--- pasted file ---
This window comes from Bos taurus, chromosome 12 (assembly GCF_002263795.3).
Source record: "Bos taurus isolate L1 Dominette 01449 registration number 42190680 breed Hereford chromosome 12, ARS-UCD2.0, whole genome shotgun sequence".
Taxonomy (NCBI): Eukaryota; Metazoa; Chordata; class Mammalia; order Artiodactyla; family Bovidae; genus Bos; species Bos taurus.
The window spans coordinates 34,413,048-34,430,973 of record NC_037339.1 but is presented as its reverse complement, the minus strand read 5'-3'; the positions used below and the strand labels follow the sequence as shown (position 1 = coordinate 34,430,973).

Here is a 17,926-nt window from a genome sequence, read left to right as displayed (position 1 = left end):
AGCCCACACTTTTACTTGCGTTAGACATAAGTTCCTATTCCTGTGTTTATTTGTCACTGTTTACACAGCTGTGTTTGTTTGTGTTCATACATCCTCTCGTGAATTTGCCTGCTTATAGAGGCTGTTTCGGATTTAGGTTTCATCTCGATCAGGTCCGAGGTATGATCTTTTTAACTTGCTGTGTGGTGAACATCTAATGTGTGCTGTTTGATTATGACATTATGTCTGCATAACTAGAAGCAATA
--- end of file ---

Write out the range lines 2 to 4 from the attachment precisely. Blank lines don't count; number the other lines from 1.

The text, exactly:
Source record: "Bos taurus isolate L1 Dominette 01449 registration number 42190680 breed Hereford chromosome 12, ARS-UCD2.0, whole genome shotgun sequence".
Taxonomy (NCBI): Eukaryota; Metazoa; Chordata; class Mammalia; order Artiodactyla; family Bovidae; genus Bos; species Bos taurus.
The window spans coordinates 34,413,048-34,430,973 of record NC_037339.1 but is presented as its reverse complement, the minus strand read 5'-3'; the positions used below and the strand labels follow the sequence as shown (position 1 = coordinate 34,430,973).